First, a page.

Beer is the new wine. We've been hearing it in the bar business for at least three years running now. And why shouldn't it be? Beer is complex and varied. Beer's an excellent complement to food. And in an increasingly DIY, locavore culture, beer is something that can be made in a kitchen, with ingredients found locally – or better yet, in a local brewery or brewpub. But, much like wine, craft beer — as specialty brews made in small batches are known — can be overwhelming in its complexity. Here's some of the basic terminology — with insights from those in the know. And, as it happens, May 14 through May 20 is American Craft Beer Week, so there will be hundreds of events around the country, and several right here in Connecticut, including the Rising Pint Brewfest in East Hartford, showcasing beers from all over. It's a good time to test your tasting skills.
A flavor added to stabilize craft brews, hops are added as an extract, as a pellet, or as a whole flower. They're that bitter aftertaste that rounds out a rich IPA. They're that intriguing bottom note in a fruitier amber ale. Hops are sort of like the bitters in a good Manhattan cocktail — they may not be the primary ingredient in a beer's flavor profile (though they certainly can be), but an absence of hops can be fairly conspicuous.
Stands for India Pale Ale. The leader in the craft beer market, IPAs account for close to 15 percent of all craft beers sold in the United States. In such a varied market, 15 percent is a tremendous majority. (It's sort of like elections in a European country. There's, like, eleven different parties to vote for, so when one party takes 15 percent of the vote, it's kind of a big deal.) Chances are, you've had an IPA. Sierra Nevada India Pale Ale, Oskar Blues' Dale's Pale Ale, Lagunitas IPA, Dogfish Head 60 Minute — these are all lions in the IPA market. IPAs are strong — in flavor and in content.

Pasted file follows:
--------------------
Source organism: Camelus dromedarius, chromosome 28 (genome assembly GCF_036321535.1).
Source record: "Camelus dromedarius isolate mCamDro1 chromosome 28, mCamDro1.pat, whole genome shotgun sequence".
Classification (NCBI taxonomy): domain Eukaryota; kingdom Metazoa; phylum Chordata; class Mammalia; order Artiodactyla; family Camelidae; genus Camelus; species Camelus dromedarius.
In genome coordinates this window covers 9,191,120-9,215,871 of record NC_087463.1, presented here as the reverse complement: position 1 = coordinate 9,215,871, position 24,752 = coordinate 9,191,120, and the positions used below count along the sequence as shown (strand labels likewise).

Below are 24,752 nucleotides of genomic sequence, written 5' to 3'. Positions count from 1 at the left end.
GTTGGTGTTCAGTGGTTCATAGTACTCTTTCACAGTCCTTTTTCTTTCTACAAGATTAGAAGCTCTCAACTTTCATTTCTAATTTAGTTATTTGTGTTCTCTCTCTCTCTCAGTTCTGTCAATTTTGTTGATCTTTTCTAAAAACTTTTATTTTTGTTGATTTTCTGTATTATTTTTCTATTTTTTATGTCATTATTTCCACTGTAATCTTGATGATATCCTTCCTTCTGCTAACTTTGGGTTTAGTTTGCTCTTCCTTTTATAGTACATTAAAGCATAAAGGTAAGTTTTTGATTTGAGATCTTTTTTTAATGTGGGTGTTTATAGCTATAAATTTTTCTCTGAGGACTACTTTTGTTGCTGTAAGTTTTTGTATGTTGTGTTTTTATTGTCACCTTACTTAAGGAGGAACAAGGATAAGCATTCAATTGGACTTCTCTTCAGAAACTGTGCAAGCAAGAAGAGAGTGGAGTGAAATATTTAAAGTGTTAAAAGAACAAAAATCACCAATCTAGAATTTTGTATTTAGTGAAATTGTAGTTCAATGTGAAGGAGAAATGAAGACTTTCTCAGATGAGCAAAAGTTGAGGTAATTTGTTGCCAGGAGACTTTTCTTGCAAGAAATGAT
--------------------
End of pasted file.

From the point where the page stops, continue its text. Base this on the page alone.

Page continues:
In New Haven, New England Brewing Company makes the Sea Hag IPA. It's named after New Haven's legend of the Sea Hag, a woman who stowed on board the ship, destined for India, upon which her brewer-swindler husband was fleeing his many creditors. She died in the cargo hold, probably fairly bitter, much like the beer that shares her name. New England Brewing also makes the Ghandi-Bot, a double-hopped (or Imperial) IPA — and when you see that in your local package store, buy it: it's usually sold out in a week or so. Bloomfield's Thomas Hooker Brewery makes a creamy Hop Meadow IPA with West Coast hops.
IPA's stand up to strong flavors like beef, char, and mushrooms. And while IPAs might dominate the craft beer market now, some brewers surmise that the tide might be turning. Says Tony Karlowicz of Back East Brewing in Bloomfield: "I think there is a shift away from IPAs, and you see part of the market going towards stronger beers [like Trappistes, stouts, and porters], but you also see a lot heading towards 'session beers.'"
For a long time, when I heard the term "session," it definitely didn't refer to any liquid substance being consumed. In fact, most people typically had to leave the bar to engage in a "session." But it turns out that "session beers" are a thing unto themselves. Lighter in alcohol content (around 4% - 5%), session beers are something that can be consumed in great quantities over an extended period of several hours, without overwhelming the palate — or your level of sobriety. Pilsners, lagers, and wheat beers all make excellent session beers. (I suppose they could be used to complement the other kind of session, but I'll leave that up to you).